- The Washington Times - Monday, January 26, 2009

As No. 2 North Carolina limped into Comcast Center on Sunday night already having lost two games in the past week, Maryland coach Brenda Frese had a special message for Kristi Toliver and Marissa Coleman.

“I told those guys before we played, ‘You always have to seize the opportunity,’” Frese said.

The seniors took the message to heart. Coleman scored 18 of her 22 points in the first half, and Toliver scored 18 of her 23 in the second as No. 12 Maryland outlasted the Tar Heels 77-71.

“They’re always going to stay in the game. They’re always going to stay competitive. They’re winners through and through,” Frese said. “They’re clicking on all cylinders together, and when they click like that, our team follows suit.”

Coleman was locked in from the outset, knocking down her first five shots, including three 3-pointers.

It was a good thing for Maryland, too, because Toliver scuffled early, netting just five points on 2-for-9 shooting in the first half.

“In the first half, I kinda changed my shot a little bit,” Toliver said. “I was fading, getting away from the contact. I just wanted to go up on two [feet] and land on two.”

Toliver kept firing, and once Maryland’s leading scorer found her touch, the Terrapins were able to pull away in the second half.

The Terps also were able to withstand the waves of players Tar Heels coach Sylvia Hatchell employs. Although North Carolina is the highest scoring team in the ACC, no player averages more than 14 points a game.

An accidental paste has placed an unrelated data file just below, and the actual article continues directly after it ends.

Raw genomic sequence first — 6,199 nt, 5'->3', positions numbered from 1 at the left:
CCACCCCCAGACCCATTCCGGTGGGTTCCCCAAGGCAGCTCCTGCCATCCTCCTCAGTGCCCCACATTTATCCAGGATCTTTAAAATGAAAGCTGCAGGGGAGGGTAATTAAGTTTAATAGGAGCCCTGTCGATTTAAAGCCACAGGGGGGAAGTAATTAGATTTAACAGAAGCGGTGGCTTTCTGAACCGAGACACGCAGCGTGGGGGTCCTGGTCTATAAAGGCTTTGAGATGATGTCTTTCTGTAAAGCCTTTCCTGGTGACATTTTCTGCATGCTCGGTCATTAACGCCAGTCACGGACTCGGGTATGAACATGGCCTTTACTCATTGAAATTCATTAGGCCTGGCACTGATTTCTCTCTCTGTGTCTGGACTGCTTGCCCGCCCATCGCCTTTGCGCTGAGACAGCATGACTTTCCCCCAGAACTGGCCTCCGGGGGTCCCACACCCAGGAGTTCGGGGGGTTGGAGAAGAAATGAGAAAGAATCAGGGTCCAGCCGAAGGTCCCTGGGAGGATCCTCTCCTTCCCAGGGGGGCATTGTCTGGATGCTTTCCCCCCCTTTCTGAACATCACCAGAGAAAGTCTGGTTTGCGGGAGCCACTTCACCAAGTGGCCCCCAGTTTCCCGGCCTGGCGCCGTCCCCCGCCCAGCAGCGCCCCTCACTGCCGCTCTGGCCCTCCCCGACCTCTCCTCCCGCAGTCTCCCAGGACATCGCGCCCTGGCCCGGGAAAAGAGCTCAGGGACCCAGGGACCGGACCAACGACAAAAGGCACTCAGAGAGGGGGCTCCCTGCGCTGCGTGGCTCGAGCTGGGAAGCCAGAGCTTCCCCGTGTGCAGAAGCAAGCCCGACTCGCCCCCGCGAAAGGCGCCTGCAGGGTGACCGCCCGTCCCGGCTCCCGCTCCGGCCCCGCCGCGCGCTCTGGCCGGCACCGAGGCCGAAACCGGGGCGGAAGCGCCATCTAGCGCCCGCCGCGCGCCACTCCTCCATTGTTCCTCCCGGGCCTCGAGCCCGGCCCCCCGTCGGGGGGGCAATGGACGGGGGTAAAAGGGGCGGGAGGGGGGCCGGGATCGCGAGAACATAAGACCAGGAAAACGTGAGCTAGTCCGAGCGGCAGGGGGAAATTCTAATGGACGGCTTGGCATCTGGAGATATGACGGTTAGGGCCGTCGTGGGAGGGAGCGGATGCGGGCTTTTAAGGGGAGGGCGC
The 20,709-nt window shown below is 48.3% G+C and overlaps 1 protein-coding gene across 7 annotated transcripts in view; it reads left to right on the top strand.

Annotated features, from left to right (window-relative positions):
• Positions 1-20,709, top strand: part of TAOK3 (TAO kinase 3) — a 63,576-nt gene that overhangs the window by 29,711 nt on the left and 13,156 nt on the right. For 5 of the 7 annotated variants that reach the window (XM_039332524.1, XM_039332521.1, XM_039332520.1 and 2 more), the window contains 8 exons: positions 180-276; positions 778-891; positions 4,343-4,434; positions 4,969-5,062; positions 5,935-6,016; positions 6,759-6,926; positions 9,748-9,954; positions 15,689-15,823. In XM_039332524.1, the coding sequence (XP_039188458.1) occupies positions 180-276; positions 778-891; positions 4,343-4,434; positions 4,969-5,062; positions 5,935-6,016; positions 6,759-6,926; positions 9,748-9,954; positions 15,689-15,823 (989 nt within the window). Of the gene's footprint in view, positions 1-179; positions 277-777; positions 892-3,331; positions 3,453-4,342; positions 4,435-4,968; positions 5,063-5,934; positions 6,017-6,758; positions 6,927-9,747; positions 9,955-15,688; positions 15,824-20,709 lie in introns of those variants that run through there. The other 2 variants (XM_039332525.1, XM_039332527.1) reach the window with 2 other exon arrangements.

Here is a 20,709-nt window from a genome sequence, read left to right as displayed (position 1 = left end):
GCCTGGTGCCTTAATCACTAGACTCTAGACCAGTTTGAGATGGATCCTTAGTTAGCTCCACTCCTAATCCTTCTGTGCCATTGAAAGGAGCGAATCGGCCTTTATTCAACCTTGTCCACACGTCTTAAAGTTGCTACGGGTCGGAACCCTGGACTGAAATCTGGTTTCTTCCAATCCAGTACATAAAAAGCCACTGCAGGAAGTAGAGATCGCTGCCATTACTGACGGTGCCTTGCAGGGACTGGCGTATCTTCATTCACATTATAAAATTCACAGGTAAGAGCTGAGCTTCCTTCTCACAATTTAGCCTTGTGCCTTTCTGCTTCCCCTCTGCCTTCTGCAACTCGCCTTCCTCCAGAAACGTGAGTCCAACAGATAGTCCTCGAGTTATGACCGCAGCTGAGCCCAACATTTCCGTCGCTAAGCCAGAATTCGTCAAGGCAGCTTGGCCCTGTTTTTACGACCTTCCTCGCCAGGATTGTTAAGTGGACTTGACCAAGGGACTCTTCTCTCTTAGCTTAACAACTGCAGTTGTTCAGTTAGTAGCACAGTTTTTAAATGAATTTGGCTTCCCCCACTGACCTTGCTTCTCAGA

Thirteen Tar Heels players saw action Sunday night, but Maryland was able to combat the different lineups by constantly changing its defense.

“We were able to do a lot of things,” Frese said. “When we went to the matchup zone, they had to change their style of play and get their shooters in. When they got their shooters in, they couldn’t rebound as hard. It’s a credit to this team for understanding the difference in the game plan.”

It was a physical game, with players frequently hitting the floor and a lot of pushing inside.

In the end, Maryland got the best of the play inside. The Terps held a 51-38 rebounding edge while committing 14 fewer fouls.

“We went into the locker room at halftime knowing it was going to come down to rebounding,” Frese said. “You saw that when we were really successful was when we were dominating the glass. … It was going to be who could get the second-chance opportunities.”

With the win, the Terps (16-3, 4-1) vaulted over North Carolina (17-3, 3-2) in the ACC standings. That’s an especially advantageous position to be in considering the Tar Heels were unbeaten a week ago.

The Tar Heels’ rough stretch clearly took a toll on Hatchell, who received a technical foul late in the second half after star forward Rashanda McCants fouled out.

“In my 34 years coaching, I’ve never been in a game like this,” the frustrated Hatchell said. “Some things just seemed backwards.”

North Carolina led 42-41 early in the second half before Toliver scored 11 points in a 13-3 run that gave the Terps the steady cushion they would enjoy throughout the rest of the game.

“That’s what you’re seeing a lot from us now: Whoever has the hot hand, we’re finding them,” Coleman said. “The first half it was me, and the second half we were finding Kristi in open spots.”

Note - Former N.C. State coach Kay Yow, who died Saturday after a long bout with breast cancer, was honored in multiple ways. North Carolina wore pink uniforms, Maryland wore pink warmups and the referees used pink whistles. Kay Yow is the sister of Maryland athletic director Debbie Yow.

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